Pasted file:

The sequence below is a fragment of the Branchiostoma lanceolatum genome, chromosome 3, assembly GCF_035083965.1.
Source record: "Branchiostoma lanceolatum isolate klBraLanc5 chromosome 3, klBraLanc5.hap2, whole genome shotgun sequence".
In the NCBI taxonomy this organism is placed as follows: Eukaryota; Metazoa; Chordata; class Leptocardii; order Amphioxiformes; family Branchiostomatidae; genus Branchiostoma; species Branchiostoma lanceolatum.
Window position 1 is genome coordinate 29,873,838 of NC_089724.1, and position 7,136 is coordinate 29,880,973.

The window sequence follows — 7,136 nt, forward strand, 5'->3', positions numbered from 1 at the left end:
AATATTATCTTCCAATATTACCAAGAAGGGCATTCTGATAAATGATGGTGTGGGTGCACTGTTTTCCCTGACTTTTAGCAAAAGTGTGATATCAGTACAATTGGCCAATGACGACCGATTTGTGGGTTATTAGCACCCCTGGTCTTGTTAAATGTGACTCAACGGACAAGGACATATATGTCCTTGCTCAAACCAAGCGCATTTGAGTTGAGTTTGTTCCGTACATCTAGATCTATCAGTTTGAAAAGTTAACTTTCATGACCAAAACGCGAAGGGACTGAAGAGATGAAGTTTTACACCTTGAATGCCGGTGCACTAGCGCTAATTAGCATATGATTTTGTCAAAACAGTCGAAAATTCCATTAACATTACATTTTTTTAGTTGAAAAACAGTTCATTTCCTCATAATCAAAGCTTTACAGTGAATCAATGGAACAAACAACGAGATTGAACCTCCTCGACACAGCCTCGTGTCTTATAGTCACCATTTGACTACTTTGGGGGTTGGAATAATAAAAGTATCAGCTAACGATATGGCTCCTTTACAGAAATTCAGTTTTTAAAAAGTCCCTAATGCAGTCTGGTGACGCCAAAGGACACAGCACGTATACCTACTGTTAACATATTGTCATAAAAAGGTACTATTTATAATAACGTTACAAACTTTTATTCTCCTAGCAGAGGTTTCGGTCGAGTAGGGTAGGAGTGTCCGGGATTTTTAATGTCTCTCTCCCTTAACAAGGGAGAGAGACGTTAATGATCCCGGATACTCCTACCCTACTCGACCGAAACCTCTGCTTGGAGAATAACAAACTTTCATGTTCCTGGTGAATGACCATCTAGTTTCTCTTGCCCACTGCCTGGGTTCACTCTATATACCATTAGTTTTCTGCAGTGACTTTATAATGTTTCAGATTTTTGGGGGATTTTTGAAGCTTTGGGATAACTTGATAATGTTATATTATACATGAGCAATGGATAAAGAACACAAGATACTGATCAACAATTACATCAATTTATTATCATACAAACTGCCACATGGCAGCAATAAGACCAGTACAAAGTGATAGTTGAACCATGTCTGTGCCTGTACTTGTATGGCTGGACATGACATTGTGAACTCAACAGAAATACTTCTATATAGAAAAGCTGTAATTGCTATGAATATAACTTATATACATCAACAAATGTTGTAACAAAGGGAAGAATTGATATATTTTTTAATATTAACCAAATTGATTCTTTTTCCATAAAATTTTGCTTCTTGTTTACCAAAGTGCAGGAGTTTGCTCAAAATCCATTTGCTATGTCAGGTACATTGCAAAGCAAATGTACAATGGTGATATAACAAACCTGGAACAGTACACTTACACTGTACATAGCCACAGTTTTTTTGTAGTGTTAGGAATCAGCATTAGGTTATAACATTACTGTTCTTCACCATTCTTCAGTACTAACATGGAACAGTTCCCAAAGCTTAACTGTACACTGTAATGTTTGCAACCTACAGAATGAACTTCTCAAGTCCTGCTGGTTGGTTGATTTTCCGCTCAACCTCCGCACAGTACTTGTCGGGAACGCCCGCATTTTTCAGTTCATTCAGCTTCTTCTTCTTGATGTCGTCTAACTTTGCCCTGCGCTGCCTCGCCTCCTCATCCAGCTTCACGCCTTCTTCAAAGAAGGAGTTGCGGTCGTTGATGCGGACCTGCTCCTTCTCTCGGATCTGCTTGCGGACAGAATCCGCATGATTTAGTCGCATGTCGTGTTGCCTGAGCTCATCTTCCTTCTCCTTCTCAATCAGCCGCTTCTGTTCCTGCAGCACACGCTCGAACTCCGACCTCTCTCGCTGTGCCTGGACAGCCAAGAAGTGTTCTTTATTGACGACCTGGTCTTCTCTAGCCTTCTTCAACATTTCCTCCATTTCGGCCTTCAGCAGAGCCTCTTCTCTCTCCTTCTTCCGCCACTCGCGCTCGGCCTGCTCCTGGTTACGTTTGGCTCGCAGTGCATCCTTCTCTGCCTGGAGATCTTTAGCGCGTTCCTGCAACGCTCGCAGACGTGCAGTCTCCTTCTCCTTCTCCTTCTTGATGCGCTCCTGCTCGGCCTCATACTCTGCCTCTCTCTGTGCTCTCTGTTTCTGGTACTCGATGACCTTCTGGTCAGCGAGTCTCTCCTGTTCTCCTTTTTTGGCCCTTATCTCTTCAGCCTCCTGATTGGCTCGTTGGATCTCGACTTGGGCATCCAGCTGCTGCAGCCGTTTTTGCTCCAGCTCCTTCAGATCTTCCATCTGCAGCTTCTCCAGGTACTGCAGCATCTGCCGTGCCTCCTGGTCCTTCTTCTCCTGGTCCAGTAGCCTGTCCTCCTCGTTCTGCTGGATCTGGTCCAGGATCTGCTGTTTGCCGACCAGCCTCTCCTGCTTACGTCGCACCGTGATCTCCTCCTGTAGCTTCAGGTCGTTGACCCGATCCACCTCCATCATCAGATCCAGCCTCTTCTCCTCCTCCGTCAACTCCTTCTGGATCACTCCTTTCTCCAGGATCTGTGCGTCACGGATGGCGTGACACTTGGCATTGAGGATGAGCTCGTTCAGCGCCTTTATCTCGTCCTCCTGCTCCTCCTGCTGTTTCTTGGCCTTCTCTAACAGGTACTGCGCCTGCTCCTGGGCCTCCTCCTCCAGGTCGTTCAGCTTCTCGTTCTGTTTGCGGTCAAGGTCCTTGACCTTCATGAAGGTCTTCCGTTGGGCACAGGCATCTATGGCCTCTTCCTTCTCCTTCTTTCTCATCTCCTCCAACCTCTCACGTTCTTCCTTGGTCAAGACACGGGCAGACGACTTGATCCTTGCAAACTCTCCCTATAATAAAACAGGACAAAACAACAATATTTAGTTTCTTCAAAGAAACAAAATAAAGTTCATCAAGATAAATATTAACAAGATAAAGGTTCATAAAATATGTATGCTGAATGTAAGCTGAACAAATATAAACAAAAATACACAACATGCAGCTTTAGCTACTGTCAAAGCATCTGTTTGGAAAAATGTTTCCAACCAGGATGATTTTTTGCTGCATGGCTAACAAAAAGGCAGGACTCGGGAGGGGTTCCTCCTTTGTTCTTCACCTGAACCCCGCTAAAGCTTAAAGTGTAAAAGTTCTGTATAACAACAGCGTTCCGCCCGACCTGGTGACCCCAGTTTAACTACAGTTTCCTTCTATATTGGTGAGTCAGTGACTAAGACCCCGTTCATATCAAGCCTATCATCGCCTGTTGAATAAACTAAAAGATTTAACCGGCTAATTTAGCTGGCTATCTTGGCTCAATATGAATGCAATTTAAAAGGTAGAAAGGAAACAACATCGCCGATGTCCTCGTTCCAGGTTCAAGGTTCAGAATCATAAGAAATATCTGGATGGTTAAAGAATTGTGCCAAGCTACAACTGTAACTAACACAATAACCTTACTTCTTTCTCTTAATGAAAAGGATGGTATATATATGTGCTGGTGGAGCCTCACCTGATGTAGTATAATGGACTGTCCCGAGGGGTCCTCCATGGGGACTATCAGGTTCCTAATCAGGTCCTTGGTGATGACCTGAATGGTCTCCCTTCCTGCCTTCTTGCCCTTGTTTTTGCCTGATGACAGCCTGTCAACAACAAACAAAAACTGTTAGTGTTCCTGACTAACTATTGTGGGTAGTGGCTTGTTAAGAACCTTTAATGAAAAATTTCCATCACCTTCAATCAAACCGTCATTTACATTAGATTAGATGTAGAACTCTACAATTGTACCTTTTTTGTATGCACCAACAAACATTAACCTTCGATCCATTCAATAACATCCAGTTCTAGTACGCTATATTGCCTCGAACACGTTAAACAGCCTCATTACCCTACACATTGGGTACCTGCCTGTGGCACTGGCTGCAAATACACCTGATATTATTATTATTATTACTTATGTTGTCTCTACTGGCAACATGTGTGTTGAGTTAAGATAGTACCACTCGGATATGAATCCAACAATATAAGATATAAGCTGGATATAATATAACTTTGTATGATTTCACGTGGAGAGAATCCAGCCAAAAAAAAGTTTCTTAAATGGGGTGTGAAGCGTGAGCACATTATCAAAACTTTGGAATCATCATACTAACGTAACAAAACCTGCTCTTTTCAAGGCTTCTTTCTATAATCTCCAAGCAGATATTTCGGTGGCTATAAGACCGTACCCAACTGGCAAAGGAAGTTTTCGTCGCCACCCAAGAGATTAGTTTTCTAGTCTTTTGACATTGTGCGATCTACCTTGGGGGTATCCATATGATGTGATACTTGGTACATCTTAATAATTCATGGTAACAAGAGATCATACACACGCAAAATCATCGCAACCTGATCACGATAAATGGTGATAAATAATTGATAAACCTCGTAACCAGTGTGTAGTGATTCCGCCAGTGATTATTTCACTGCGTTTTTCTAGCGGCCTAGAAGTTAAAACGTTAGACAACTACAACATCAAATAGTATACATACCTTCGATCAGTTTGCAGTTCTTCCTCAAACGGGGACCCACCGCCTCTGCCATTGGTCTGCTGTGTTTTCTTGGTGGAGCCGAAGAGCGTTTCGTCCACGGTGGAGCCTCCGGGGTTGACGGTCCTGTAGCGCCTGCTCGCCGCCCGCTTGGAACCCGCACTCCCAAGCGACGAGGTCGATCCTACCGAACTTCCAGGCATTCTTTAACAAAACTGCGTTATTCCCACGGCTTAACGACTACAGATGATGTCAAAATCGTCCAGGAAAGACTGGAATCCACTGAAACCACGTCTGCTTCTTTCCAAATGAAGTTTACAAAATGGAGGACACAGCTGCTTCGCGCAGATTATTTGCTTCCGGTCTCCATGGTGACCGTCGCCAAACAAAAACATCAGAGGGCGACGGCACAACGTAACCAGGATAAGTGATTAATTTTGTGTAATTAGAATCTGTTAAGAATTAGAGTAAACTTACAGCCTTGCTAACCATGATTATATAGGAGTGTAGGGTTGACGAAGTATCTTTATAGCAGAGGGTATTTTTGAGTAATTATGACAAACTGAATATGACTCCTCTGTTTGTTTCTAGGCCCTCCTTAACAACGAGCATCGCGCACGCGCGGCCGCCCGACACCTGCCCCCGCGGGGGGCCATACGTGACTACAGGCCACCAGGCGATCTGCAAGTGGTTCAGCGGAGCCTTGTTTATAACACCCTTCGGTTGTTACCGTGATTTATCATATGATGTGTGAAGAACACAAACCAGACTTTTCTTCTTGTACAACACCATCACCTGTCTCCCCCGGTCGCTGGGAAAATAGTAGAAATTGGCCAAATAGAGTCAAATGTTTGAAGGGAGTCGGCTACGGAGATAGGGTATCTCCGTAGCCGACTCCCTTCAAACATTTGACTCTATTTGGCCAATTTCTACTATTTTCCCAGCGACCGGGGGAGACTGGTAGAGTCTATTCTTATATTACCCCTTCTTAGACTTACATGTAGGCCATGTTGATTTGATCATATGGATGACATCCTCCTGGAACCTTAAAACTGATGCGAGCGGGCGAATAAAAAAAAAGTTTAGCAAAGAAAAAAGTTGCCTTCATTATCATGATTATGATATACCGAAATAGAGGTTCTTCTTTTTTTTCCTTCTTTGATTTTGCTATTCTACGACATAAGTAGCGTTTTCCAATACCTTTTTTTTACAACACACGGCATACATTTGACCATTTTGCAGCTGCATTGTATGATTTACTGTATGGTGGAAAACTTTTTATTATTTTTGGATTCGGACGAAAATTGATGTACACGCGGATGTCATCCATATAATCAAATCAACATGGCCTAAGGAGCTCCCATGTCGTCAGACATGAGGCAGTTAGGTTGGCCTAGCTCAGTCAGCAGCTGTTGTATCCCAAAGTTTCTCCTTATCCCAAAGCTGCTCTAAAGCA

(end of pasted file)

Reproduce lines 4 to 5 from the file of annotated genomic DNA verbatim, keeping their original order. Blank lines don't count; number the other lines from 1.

Window position 1 is genome coordinate 29,873,838 of NC_089724.1, and position 7,136 is coordinate 29,880,973.

The window sequence follows — 7,136 nt, forward strand, 5'->3', positions numbered from 1 at the left end: